• In a basic mode of operation the digital mirror is operative to replicate the performance of a standard household mirror, providing the user with a left-right reversed frontal image of himself or herself when standing before the display 200. This is achieved by feeding a left-right inverted representation of the real-time video image from a camera aimed at the user to a screen portion of the display, the camera being mounted and aimed such that it points back at the user from a position on or near the display 200. In a preferred embodiment, the camera is positioned such that it is horizontally centered with respect to the screen area of the display 200. In basic embodiments the camera is mounted directly above the screen area of the display 200, generally near the horizontal center. In more advanced embodiments the camera is mounted within the screen area of the display 200 itself, approximately at eye-level of typical users, positioned behind the display surface and aimed through a transparent portion of the display 200. In many such embodiments the camera imaging frame rate is interlaced with the display imagery frame rate such that camera images are captured during off times between the image display 200. By mounting the camera at such a location and in such a manner, the user will get the most closely approximated mirror image captured by the camera and projected upon the display 200. By mounting the camera above the display 200, the user can capture an image from slightly above, thereby providing some view of the top of his or head. This is sometimes desirable. A camera may also be mounted at multiple elevations with respect to the display screen and can be selected between to provide for a variety of viewing angles—for example, an eye-level viewing angle that provides a highly realistic mirror replication image and a higher viewing angle that provides some view of the top of the head.
  • FIG. 3 illustrates a wall mounted flat panel display 301 according to at least one embodiment of the invention. As shown, a camera 302 is mounted above the screen area, integrated into the frame of the advanced digital mirror. The large flat panel display 301 may be mounted upon a wall of a user's house. The display 301 includes a screen area (darkly shaded) and a frame area (more lightly shaded). The frame area is generally a plastic casing that supports the display and supporting electronics. Also shown is the digital video camera 302 mounted upon the frame area of the display 301. The digital video camera 302 is centered horizontally across the display 301 and aimed slightly downward such that it will be pointed at any typical user that stands centered in front of the display 301 a certain number of feet back from the display 301. In general, the camera 302 is aimed such that a user can stand at a comfortable mirror-viewing distance from the display 301 and be centered within the image capture area. In some embodiments wide-angle lenses are used upon the camera 302 to provide extended image capture areas. In some embodiments auto-focus lenses are used to account for differing distances of users standing in front of the display 301.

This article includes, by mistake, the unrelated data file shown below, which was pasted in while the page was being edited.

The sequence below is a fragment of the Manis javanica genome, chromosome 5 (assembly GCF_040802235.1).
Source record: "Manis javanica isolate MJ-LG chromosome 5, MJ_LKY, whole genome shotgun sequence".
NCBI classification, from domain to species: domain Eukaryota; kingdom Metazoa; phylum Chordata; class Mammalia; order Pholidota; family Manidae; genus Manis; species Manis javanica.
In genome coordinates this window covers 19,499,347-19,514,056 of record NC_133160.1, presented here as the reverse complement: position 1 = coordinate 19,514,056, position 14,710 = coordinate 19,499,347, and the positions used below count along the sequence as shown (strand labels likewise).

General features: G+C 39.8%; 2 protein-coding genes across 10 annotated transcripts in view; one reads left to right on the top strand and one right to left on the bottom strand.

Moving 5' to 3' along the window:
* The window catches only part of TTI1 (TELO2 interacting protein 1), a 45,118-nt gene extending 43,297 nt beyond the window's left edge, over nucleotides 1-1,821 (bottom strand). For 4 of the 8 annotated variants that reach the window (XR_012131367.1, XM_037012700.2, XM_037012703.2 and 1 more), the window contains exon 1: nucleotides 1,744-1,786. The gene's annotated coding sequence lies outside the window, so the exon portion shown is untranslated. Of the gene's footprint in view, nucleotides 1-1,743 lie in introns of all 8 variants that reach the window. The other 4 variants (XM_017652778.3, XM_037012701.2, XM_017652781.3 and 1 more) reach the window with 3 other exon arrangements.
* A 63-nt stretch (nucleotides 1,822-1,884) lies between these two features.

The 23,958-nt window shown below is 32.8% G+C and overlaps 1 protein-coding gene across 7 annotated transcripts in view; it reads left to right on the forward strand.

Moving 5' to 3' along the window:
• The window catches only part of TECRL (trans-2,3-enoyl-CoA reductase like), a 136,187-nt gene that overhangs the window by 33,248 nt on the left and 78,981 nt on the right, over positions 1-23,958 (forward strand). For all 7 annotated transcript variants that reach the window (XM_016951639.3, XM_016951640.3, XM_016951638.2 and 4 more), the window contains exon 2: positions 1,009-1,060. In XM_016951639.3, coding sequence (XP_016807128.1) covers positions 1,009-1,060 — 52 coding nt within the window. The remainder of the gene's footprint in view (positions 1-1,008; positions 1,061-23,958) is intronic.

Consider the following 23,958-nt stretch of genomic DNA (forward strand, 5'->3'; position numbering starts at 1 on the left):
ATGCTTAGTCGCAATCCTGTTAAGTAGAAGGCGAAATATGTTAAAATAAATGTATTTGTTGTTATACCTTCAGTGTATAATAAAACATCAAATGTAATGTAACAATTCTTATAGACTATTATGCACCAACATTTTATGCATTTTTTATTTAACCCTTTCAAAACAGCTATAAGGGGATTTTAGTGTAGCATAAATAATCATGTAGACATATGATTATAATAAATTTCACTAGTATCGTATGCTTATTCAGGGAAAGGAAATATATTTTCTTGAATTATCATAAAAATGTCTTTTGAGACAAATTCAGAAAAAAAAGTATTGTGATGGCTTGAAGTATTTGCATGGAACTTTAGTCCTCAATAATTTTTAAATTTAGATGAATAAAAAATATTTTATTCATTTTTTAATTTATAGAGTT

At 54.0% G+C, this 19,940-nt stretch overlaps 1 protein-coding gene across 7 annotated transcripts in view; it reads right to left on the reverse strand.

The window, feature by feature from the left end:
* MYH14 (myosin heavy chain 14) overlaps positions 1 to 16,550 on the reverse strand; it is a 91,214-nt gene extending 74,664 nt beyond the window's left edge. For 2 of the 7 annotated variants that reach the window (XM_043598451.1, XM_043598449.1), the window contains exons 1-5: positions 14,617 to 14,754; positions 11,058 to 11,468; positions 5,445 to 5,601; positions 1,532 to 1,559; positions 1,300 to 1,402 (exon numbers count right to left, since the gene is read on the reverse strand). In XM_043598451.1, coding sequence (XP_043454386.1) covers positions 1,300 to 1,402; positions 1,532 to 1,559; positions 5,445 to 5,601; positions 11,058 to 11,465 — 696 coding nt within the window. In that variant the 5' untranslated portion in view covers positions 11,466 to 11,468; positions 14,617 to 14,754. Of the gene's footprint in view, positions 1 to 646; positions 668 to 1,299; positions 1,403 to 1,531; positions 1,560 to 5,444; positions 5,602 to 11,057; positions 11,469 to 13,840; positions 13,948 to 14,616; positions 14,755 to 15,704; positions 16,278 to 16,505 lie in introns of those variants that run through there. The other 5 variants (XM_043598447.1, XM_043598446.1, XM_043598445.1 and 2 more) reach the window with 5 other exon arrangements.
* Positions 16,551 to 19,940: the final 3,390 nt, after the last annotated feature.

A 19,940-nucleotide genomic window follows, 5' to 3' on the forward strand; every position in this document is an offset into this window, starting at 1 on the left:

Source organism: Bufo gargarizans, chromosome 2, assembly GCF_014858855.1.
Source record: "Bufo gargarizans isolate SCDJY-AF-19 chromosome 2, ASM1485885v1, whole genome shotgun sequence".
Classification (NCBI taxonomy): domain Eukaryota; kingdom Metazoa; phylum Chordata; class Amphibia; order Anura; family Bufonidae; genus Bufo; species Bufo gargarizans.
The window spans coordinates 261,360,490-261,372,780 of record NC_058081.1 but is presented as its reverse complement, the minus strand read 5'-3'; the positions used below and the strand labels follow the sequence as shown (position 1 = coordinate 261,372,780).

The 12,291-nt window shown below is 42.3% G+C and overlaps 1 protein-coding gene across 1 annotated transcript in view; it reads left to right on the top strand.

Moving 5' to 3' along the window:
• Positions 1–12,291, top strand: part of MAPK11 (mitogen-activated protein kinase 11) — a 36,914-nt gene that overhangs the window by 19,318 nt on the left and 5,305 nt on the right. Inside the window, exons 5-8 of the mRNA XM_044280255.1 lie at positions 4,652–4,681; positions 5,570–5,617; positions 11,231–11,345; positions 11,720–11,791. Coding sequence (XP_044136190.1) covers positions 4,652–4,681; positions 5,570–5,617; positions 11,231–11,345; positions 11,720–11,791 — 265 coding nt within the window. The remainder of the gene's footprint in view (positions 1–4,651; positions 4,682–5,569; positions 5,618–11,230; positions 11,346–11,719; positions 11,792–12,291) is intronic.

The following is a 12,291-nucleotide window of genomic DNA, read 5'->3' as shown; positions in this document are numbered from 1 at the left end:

• Also shown are one or more light sources 303 mounted at or near the display 301 and aimed back at the user such that the fontal portion of his or her body is illuminated when standing before the display 301. These lights may be integrated into the frame casing of the display 301 itself. These lights sources 303 may be mounted directly to the wall beside the display 301. And in some embodiments the light sources 303 are mounted behind the screen surface of the display 301 and are operative to shine through the screen at the user. In some embodiments the lighting is a combination of the above, illuminating the user through a combination of light sources 303.